“Confirmed Judges, Confirmed Fears” is a blog series documenting the harmful impact of President Trump’s judges on Americans’ rights and liberties. Cases in the series can be found by issue and by judge at this link.
In December 2019, Trump Sixth Circuit judge Joan Larsen wrote a 2-1 opinion that overruled a district court ruling that denied qualified immunity to four police officers who surveilled, stopped, and detained a man who, the dissent pointed out, was guilty of nothing other than “shopping while black.” The case is Bey v. Falk.
One winter night, Christopher Lee-Murray Bey went with two of his friends to find and purchase space heaters for their apartment. Bey and his friends first went to a store in Livonia, a suburb of Detroit. After learning that the store did not have any space heaters, they drove to a Walmart, which was closed. They remained in the parking lot to use their cell phones to locate a 24-hour Walmart in the town of Canton and proceeded to drive there.
As Bey and his friends entered Livonia, an undercover Livonia police officer spotted them, “turned around,” and began to follow them (allegedly “based on a hunch”) because the van was “kind of beat up.” The officer notified two other undercover police that he was surveilling a van containing three black males, and they joined the surveillance. The police officers continued to follow them to the Walmart in Canton despite the lack of any suspicious activity. When they arrived, one officer followed them inside and continued to watch them, but did not observe any problematic activity as they proceeded to select and pay for space heaters and other items with a credit card. In the meantime, the Livonia police had summoned Canton police to join them.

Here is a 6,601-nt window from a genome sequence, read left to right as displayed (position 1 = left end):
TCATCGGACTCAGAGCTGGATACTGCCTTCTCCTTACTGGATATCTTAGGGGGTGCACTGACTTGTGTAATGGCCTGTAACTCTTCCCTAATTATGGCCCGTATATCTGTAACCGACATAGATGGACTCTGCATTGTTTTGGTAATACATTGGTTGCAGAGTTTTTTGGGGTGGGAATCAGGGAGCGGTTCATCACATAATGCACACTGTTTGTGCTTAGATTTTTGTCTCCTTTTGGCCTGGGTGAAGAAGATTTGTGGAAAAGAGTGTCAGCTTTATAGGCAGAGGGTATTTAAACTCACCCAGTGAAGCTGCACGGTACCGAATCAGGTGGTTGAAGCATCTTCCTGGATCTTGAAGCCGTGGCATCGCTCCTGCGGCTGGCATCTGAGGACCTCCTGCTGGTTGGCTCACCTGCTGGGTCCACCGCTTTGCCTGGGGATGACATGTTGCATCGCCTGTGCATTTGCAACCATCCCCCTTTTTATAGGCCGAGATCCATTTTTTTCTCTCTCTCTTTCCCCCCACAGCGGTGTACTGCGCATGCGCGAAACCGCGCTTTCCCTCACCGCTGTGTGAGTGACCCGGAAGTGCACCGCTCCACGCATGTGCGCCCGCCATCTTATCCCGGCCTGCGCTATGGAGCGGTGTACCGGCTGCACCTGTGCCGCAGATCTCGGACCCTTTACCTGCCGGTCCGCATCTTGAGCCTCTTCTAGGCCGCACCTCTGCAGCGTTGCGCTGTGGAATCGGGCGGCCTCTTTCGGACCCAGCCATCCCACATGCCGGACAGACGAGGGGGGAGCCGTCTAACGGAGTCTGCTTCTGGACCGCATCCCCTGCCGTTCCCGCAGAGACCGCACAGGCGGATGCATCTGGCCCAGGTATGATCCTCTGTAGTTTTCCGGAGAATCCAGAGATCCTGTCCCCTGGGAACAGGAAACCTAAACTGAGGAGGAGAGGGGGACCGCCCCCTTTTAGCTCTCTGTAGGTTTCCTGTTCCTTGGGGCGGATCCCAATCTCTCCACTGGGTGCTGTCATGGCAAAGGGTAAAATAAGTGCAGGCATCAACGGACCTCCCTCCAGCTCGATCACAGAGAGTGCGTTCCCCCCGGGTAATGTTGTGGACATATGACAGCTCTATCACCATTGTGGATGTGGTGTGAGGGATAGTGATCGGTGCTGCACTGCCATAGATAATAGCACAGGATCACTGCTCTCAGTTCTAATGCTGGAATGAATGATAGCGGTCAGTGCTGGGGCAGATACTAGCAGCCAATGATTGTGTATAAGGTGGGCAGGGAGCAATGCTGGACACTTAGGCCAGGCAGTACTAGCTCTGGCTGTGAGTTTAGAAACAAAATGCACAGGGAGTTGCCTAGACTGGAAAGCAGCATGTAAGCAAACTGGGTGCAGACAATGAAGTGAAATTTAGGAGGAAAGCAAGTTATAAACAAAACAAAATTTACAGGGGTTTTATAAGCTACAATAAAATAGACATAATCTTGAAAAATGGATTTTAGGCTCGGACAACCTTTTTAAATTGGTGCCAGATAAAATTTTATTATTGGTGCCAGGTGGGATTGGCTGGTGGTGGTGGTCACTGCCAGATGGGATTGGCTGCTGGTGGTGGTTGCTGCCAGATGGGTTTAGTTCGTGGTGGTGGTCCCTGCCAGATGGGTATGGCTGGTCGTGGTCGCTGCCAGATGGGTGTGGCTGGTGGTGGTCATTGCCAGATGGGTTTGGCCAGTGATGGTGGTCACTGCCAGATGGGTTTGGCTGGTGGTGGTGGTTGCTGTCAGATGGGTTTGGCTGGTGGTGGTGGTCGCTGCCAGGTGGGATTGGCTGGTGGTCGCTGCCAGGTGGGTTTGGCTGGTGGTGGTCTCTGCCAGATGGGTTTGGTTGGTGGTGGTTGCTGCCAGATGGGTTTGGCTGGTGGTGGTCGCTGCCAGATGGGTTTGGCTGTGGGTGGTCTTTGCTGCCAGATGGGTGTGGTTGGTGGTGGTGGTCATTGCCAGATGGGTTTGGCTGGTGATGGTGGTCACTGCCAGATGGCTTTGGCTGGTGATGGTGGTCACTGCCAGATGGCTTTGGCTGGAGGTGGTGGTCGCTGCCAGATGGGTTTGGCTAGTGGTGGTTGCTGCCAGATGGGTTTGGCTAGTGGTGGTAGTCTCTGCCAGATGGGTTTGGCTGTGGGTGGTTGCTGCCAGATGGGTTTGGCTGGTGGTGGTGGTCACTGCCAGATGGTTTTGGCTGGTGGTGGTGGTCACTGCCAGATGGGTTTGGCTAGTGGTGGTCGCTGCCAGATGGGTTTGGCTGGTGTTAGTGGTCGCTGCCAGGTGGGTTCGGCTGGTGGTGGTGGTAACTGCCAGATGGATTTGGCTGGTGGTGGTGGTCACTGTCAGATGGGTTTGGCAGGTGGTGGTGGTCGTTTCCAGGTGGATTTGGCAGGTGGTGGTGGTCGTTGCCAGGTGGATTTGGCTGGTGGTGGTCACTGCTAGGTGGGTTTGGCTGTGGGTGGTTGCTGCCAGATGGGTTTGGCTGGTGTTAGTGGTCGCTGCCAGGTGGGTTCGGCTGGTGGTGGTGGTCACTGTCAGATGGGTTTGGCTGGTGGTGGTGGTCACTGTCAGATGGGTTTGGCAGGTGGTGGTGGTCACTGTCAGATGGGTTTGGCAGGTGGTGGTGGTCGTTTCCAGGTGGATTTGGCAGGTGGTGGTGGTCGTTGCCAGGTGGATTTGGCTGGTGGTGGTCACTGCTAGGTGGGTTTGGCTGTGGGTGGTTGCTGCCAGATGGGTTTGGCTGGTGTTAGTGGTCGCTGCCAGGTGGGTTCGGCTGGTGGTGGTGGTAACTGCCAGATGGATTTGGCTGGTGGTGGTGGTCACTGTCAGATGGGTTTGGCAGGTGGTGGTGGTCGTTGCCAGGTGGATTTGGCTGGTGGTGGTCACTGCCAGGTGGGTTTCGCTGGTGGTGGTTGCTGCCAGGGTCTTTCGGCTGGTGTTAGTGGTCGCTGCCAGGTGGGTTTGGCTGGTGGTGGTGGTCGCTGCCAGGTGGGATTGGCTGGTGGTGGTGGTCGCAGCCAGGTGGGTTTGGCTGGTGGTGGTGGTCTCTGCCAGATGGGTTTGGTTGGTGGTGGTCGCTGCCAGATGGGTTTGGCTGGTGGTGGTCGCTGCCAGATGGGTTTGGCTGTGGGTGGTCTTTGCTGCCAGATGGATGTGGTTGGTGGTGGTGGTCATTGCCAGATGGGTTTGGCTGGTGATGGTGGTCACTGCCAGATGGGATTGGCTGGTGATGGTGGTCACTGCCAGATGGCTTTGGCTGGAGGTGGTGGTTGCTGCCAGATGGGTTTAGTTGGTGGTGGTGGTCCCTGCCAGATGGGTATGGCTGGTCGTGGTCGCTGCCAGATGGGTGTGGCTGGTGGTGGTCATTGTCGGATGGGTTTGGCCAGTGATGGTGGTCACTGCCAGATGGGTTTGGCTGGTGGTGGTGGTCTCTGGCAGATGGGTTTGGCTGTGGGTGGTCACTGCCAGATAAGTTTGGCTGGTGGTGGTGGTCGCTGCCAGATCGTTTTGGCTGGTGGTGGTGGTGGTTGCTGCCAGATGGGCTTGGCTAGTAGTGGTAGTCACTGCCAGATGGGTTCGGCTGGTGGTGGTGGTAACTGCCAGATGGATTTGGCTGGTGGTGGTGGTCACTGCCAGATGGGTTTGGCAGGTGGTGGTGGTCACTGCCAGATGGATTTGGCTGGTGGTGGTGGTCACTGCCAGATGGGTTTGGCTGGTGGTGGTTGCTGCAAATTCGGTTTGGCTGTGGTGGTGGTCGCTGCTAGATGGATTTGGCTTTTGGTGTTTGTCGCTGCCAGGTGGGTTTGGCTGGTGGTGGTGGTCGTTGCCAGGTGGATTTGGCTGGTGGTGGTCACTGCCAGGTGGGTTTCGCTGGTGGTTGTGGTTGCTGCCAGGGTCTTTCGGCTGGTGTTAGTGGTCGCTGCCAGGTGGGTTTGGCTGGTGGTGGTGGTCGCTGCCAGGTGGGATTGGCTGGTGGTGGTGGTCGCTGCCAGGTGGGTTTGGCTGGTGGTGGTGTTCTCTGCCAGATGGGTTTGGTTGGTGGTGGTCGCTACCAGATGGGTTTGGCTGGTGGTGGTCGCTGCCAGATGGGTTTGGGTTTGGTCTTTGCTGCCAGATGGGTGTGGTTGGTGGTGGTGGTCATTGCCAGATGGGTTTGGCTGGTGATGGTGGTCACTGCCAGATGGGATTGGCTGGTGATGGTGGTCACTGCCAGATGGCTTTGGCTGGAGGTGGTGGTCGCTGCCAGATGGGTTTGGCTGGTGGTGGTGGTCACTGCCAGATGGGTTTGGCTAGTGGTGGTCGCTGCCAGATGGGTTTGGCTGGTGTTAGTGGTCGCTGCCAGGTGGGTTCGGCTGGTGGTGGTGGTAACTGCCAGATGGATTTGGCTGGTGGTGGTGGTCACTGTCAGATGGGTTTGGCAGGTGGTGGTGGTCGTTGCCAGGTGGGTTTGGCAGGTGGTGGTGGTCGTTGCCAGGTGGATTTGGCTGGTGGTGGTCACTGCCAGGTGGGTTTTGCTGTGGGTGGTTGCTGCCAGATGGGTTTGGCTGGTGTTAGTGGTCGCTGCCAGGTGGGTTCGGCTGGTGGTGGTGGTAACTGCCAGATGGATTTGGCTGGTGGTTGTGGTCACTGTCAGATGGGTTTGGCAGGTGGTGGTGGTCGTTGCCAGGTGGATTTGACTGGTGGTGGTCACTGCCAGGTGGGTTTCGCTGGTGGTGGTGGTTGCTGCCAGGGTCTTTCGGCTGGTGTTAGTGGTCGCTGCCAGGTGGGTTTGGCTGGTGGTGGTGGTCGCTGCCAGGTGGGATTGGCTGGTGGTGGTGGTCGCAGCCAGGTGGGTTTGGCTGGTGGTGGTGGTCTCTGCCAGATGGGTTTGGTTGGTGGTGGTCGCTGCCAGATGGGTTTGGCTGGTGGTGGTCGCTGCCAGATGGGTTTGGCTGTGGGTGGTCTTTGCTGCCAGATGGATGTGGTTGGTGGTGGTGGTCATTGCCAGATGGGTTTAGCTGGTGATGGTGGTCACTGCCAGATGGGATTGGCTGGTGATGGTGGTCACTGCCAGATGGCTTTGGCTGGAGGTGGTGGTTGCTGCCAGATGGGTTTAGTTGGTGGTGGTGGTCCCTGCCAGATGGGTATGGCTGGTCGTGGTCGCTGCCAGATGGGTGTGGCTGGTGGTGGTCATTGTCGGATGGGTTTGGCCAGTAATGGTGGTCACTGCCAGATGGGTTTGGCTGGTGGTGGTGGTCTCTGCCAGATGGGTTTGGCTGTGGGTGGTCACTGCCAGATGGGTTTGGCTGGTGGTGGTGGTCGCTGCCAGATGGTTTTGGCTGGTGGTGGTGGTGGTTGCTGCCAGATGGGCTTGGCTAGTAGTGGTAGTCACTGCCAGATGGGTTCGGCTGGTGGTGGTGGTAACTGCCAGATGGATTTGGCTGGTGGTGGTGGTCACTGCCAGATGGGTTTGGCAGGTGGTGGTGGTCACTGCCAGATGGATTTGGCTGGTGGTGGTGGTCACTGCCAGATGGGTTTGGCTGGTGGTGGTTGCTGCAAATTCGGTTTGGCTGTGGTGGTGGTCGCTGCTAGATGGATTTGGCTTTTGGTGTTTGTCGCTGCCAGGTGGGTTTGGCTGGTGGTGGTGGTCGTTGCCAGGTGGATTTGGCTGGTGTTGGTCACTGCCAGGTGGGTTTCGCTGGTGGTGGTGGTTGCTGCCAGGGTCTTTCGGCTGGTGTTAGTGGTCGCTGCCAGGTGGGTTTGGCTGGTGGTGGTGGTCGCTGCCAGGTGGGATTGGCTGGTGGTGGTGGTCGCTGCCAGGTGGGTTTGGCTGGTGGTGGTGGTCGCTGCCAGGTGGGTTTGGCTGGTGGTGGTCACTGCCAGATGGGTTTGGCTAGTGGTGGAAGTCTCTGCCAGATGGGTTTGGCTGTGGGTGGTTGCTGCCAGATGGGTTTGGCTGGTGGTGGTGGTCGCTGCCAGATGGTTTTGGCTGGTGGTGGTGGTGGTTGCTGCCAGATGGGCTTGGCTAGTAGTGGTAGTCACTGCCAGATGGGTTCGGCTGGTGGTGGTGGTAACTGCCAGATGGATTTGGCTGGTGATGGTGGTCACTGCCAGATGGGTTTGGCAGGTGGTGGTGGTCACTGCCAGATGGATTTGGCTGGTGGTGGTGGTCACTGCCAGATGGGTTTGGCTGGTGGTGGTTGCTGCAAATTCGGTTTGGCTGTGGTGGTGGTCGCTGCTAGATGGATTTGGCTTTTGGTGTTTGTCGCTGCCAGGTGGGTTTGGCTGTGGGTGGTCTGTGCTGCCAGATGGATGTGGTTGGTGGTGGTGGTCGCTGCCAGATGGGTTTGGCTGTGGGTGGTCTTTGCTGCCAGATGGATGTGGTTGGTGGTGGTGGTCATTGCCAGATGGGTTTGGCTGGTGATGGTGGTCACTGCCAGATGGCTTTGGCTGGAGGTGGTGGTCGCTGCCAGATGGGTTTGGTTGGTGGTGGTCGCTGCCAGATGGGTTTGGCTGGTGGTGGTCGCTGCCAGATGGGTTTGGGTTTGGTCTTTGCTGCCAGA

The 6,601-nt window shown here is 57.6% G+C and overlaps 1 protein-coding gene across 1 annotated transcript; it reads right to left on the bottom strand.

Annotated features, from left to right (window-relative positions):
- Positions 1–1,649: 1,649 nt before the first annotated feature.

As Bey and his friends got into the van with their purchases, a Canton police officer stopped them and stated that he was investigating possible “retail or credit card fraud” that they may have committed inside the Walmart, despite the lack of any specific basis for the concern. When Bey gave the police his credit card and the receipt, they determined that the purchases were “lawful” and that no crime had occurred. As Bey was exiting the vehicle, he informed the police that he had a gun, which he turned over to the police along with his license. But because the license had expired, the police arrested Bey. When that case went to trial, Bey moved to suppress the results of the improper police stop, and the trial judge agreed that there was “absolutely no reason in the world to stop these people” and threw out the case.
Bey then filed a federal suit against the four officers, all of whom are white, contending that they had violated his 4th Amendment rights by stopping him without suspicion and that they had improperly targeted, surveilled, and detained him because of his race. The police claimed that the case against them should be dismissed without a trial on the grounds of qualified immunity, but the district court disagreed.